From the trial it can be concluded that adding AGP via the feed or the product via the drinking water improves animal growth and performance compared to the negative control group. FCR was the best in group C and D followed by group A in the starter and finisher period. The highest weight gain in the finisher phase was observed in group D. These broilers had an extra weight gain of 144 grams compared to the negative control group. From this data it is concluded that lincomycin has a good effect on weight gain and FCR. Removing this AGP from the feed will result in a reduction of feed intake, weight gain and FCR. Adding alpha-monoglycerides of lauric acid through the drinking water will increase weight gain and improves FCR even more than lincomycin, suggesting that alpha-monoglycerides are a positive tool to reduce and replace AGP’s in poultry feed.
Antibiotics as a treatment
Next to AGPs in feed, antibiotics are also used to treat an animal when it is ill. It is not only important for animal health to get rid of an infection caused by pathogen bacteria, but also for food safety. Poultry products contaminated with Salmonella are frequently a vehicle for human salmonellosis. In 2014, 65 Dutch children became ill and 7 children were hospitalised after eating a meal contaminated with S. Heidelberg. It is therefore important to reduce the presence of Salmonella in live broilers and to limit faecal shedding as much as possible to lower the risk of meat contamination during slaughter. The antibiotic fosfomycin (FOS) is administrated to broilers for treatment of Salmonella spp. infections. Fosfomycin, a propionic acid derivative, is a broad-spectrum antibiotic. However, the use of antibiotics is not preferred and resistance against FOS and other antibiotics against S. Heidelberg have been reported.
In 2017, a trial was performed by the University of São Paulo and carried out at the Experimental Center of Aviary Pathology of FMVZ-USP (Table 2). The aim of the trial was to investigate the effect of FOS and alpha-monoglycerides of S. Heidelberg infected broilers.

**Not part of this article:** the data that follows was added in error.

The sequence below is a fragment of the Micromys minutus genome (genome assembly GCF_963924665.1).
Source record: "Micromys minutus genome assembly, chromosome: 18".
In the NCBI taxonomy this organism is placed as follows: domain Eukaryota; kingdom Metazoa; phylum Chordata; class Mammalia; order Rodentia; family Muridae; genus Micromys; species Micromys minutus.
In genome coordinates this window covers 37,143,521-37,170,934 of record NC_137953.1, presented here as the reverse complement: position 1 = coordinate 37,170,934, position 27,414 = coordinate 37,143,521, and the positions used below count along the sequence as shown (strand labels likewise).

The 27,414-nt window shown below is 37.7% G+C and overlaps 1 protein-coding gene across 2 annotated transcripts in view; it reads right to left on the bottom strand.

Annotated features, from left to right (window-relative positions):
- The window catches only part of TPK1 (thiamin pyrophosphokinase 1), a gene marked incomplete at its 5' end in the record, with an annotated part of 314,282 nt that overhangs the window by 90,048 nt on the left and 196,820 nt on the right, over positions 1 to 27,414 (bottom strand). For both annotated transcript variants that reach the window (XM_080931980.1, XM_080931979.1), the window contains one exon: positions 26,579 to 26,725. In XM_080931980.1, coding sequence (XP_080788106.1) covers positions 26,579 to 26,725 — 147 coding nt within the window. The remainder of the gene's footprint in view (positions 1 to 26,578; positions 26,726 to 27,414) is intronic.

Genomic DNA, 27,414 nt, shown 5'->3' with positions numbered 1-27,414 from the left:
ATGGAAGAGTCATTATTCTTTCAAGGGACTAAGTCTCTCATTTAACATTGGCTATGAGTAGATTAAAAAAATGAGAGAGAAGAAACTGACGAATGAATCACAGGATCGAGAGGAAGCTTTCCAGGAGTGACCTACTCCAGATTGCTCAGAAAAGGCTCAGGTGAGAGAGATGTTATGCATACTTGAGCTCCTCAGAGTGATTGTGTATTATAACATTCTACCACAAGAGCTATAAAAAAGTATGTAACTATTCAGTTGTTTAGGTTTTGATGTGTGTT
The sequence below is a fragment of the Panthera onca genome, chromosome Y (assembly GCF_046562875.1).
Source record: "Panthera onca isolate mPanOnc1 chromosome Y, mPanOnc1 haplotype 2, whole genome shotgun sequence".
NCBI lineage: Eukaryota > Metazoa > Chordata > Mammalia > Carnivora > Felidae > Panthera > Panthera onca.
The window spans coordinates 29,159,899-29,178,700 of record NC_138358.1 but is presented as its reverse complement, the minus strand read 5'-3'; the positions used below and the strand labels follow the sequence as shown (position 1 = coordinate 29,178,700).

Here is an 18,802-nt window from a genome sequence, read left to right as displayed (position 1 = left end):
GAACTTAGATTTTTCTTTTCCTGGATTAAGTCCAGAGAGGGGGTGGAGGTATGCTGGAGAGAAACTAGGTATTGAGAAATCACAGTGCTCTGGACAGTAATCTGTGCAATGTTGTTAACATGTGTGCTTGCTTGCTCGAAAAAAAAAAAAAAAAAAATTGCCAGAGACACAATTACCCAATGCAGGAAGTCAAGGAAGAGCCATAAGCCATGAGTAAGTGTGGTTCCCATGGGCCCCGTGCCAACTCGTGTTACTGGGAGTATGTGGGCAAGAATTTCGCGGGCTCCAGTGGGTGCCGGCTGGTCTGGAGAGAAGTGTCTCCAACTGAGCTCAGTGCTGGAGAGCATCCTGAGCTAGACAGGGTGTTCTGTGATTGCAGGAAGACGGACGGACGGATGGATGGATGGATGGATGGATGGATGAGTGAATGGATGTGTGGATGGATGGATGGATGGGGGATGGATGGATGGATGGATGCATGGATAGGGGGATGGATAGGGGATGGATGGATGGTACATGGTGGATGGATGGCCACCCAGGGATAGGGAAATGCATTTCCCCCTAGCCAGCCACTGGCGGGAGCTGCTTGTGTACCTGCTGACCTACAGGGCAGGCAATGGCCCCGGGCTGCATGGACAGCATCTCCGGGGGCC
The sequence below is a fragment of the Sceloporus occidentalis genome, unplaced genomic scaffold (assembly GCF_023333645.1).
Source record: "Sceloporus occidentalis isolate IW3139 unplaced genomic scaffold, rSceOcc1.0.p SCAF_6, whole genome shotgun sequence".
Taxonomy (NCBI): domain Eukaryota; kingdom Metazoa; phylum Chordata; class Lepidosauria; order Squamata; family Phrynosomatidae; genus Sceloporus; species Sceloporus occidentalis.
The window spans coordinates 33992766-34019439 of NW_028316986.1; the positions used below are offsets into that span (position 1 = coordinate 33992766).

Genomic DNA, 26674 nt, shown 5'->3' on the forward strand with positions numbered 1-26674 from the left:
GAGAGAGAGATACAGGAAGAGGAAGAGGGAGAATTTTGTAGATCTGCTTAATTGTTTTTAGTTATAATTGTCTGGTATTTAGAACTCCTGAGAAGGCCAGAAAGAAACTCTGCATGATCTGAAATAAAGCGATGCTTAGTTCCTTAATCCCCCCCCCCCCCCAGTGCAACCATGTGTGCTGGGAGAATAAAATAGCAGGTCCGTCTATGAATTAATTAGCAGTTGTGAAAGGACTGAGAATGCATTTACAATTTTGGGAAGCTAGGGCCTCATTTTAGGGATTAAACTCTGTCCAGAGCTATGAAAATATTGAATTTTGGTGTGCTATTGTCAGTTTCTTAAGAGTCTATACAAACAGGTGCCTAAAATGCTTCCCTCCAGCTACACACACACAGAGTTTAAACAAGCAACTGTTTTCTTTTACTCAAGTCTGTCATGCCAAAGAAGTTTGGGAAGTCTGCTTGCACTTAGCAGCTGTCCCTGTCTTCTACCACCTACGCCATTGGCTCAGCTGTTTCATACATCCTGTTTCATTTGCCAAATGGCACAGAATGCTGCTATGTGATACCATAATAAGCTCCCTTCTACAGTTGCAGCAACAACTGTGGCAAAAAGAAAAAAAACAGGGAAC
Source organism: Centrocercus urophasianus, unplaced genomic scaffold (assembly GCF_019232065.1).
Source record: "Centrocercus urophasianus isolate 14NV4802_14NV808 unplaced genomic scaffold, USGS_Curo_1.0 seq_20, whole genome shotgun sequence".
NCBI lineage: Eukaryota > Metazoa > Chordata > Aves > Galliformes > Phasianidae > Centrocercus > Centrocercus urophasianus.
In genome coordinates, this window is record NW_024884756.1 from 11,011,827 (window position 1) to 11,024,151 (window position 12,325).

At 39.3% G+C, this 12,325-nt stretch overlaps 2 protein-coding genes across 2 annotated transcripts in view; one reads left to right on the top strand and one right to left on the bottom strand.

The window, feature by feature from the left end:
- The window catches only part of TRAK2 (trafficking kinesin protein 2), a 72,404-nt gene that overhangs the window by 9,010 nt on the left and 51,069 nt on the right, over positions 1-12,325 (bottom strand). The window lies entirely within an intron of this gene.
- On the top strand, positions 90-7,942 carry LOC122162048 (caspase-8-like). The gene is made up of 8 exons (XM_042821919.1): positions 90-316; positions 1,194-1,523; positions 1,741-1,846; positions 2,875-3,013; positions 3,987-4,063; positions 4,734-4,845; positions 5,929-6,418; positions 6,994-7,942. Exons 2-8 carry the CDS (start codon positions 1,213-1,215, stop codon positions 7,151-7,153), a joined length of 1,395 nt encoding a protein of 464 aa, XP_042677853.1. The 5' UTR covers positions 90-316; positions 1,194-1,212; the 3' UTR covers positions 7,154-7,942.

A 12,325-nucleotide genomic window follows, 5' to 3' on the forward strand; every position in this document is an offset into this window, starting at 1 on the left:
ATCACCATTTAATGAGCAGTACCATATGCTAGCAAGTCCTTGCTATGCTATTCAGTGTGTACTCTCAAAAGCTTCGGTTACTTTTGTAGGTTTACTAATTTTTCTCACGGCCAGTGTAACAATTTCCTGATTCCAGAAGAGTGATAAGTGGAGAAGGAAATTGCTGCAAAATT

One-day-old male broilers were divided over four treatment groups. The first group was not challenged with S. Heidelberg and did not get any treatment. The other three groups were orally challenged at day 10 with S. heidelberg (SA627) at a dose level of 3.0x106 CFU/0.1ml/broiler. The positive control group was not treated with any antibiotics nor feed additives. The third group received orally 40 mg/kg live weight FOS from day 12 till 18 of life as a treatment against Salmonella. The last treatment group was supplemented with FRA Liquisal Liquid via the drinking water at a dose level of 1.5 kg/1000L from day 8 till day 21. The liver, spleen and caecum were collected to test for re-isolation of Salmonella spp. At day 7 and 21 litter samples were collected to determine the presence of Salmonella spp. in the environment. The organs and litter were found positive or negative for Salmonella spp.
From this trial it could be concluded that the preventive use of FRA LiquiSal Liquid was more effective in reducing Salmonella in broiler organs than a therapeutic treatment of FOS. A reduction of 38% in Salmonella positive livers/spleens was found in the group receiving alpha-monoglycerides compared to the positive control group and FOS group. Feeding alpha-monoglycerides reduced the percentage of positive caecum samples for Salmonella with almost 25% compared to the positive control group. FRA LiquiSal Liquid improved Salmonella depletion with almost 19% compared to FOS in het caecum. In conclusion, alpha-monoglycerides applied via the drinking water have shown to be a tool to help reduce AGPs and therapeutically used antibiotics in poultry.